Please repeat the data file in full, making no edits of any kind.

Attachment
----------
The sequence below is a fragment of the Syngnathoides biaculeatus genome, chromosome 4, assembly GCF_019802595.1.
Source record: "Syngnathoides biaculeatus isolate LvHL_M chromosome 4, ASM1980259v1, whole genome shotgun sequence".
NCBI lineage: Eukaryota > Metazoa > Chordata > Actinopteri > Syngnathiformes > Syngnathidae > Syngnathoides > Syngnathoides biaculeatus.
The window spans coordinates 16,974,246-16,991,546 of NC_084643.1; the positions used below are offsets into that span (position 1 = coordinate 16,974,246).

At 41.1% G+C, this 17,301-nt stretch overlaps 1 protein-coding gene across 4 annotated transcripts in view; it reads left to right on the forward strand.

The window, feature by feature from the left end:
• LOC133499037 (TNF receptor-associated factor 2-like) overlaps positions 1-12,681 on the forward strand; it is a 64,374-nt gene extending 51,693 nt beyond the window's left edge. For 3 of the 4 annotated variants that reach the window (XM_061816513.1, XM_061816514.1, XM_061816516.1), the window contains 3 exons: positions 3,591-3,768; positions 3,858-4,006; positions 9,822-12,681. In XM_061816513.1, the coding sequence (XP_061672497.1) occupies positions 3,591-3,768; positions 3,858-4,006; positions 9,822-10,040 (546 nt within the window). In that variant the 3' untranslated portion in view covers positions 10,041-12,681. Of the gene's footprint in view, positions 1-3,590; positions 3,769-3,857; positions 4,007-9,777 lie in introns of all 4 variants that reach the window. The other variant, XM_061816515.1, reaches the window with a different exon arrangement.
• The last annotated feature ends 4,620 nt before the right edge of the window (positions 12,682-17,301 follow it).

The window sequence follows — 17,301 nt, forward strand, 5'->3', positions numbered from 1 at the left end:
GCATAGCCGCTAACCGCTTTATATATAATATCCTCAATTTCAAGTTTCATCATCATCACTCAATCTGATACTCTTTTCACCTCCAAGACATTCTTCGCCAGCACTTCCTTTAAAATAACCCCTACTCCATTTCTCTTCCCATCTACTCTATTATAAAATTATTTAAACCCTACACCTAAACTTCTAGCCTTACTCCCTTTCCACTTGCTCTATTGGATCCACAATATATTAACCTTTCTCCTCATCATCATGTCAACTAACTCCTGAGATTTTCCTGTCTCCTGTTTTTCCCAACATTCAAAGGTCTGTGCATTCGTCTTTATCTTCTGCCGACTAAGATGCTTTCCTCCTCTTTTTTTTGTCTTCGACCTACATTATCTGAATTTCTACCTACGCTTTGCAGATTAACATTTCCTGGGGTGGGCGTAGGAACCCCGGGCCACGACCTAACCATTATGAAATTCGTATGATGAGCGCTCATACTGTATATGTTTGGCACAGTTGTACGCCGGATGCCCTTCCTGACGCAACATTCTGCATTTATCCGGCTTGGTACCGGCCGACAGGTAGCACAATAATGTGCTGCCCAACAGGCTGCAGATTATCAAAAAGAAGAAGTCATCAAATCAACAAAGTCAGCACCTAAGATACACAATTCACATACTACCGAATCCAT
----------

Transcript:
The sequence below is a fragment of the Syngnathoides biaculeatus genome, chromosome 4, assembly GCF_019802595.1.
Source record: "Syngnathoides biaculeatus isolate LvHL_M chromosome 4, ASM1980259v1, whole genome shotgun sequence".
NCBI lineage: Eukaryota > Metazoa > Chordata > Actinopteri > Syngnathiformes > Syngnathidae > Syngnathoides > Syngnathoides biaculeatus.
The window spans coordinates 16,974,246-16,991,546 of NC_084643.1; the positions used below are offsets into that span (position 1 = coordinate 16,974,246).

At 41.1% G+C, this 17,301-nt stretch overlaps 1 protein-coding gene across 4 annotated transcripts in view; it reads left to right on the forward strand.

The window, feature by feature from the left end:
• LOC133499037 (TNF receptor-associated factor 2-like) overlaps positions 1-12,681 on the forward strand; it is a 64,374-nt gene extending 51,693 nt beyond the window's left edge. For 3 of the 4 annotated variants that reach the window (XM_061816513.1, XM_061816514.1, XM_061816516.1), the window contains 3 exons: positions 3,591-3,768; positions 3,858-4,006; positions 9,822-12,681. In XM_061816513.1, the coding sequence (XP_061672497.1) occupies positions 3,591-3,768; positions 3,858-4,006; positions 9,822-10,040 (546 nt within the window). In that variant the 3' untranslated portion in view covers positions 10,041-12,681. Of the gene's footprint in view, positions 1-3,590; positions 3,769-3,857; positions 4,007-9,777 lie in introns of all 4 variants that reach the window. The other variant, XM_061816515.1, reaches the window with a different exon arrangement.
• The last annotated feature ends 4,620 nt before the right edge of the window (positions 12,682-17,301 follow it).

The window sequence follows — 17,301 nt, forward strand, 5'->3', positions numbered from 1 at the left end:
GCATAGCCGCTAACCGCTTTATATATAATATCCTCAATTTCAAGTTTCATCATCATCACTCAATCTGATACTCTTTTCACCTCCAAGACATTCTTCGCCAGCACTTCCTTTAAAATAACCCCTACTCCATTTCTCTTCCCATCTACTCTATTATAAAATTATTTAAACCCTACACCTAAACTTCTAGCCTTACTCCCTTTCCACTTGCTCTATTGGATCCACAATATATTAACCTTTCTCCTCATCATCATGTCAACTAACTCCTGAGATTTTCCTGTCTCCTGTTTTTCCCAACATTCAAAGGTCTGTGCATTCGTCTTTATCTTCTGCCGACTAAGATGCTTTCCTCCTCTTTTTTTTGTCTTCGACCTACATTATCTGAATTTCTACCTACGCTTTGCAGATTAACATTTCCTGGGGTGGGCGTAGGAACCCCGGGCCACGACCTAACCATTATGAAATTCGTATGATGAGCGCTCATACTGTATATGTTTGGCACAGTTGTACGCCGGATGCCCTTCCTGACGCAACATTCTGCATTTATCCGGCTTGGTACCGGCCGACAGGTAGCACAATAATGTGCTGCCCAACAGGCTGCAGATTATCAAAAAGAAGAAGTCATCAAATCAACAAAGTCAGCACCTAAGATACACAATTCACATACTACCGAATCCAT